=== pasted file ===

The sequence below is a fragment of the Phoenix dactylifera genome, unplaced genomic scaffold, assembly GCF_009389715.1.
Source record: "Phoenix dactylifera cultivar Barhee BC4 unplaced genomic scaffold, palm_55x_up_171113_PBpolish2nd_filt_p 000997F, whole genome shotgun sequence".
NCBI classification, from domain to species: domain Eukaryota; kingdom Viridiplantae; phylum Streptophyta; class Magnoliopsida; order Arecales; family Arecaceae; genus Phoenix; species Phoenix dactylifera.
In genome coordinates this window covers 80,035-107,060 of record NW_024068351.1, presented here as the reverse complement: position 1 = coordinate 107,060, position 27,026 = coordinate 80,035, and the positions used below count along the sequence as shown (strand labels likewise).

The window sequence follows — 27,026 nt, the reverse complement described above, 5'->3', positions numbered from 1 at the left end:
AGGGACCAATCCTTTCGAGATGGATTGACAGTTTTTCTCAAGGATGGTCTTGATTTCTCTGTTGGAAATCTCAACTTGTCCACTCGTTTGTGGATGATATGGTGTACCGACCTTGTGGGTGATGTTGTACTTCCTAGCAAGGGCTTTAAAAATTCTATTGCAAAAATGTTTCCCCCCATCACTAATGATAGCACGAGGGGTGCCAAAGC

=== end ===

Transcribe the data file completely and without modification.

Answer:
The sequence below is a fragment of the Phoenix dactylifera genome, unplaced genomic scaffold, assembly GCF_009389715.1.
Source record: "Phoenix dactylifera cultivar Barhee BC4 unplaced genomic scaffold, palm_55x_up_171113_PBpolish2nd_filt_p 000997F, whole genome shotgun sequence".
NCBI classification, from domain to species: domain Eukaryota; kingdom Viridiplantae; phylum Streptophyta; class Magnoliopsida; order Arecales; family Arecaceae; genus Phoenix; species Phoenix dactylifera.
In genome coordinates this window covers 80,035-107,060 of record NW_024068351.1, presented here as the reverse complement: position 1 = coordinate 107,060, position 27,026 = coordinate 80,035, and the positions used below count along the sequence as shown (strand labels likewise).

The window sequence follows — 27,026 nt, the reverse complement described above, 5'->3', positions numbered from 1 at the left end:
AGGGACCAATCCTTTCGAGATGGATTGACAGTTTTTCTCAAGGATGGTCTTGATTTCTCTGTTGGAAATCTCAACTTGTCCACTCGTTTGTGGATGATATGGTGTACCGACCTTGTGGGTGATGTTGTACTTCCTAGCAAGGGCTTTAAAAATTCTATTGCAAAAATGTTTCCCCCCATCACTAATGATAGCACGAGGGGTGCCAAAGC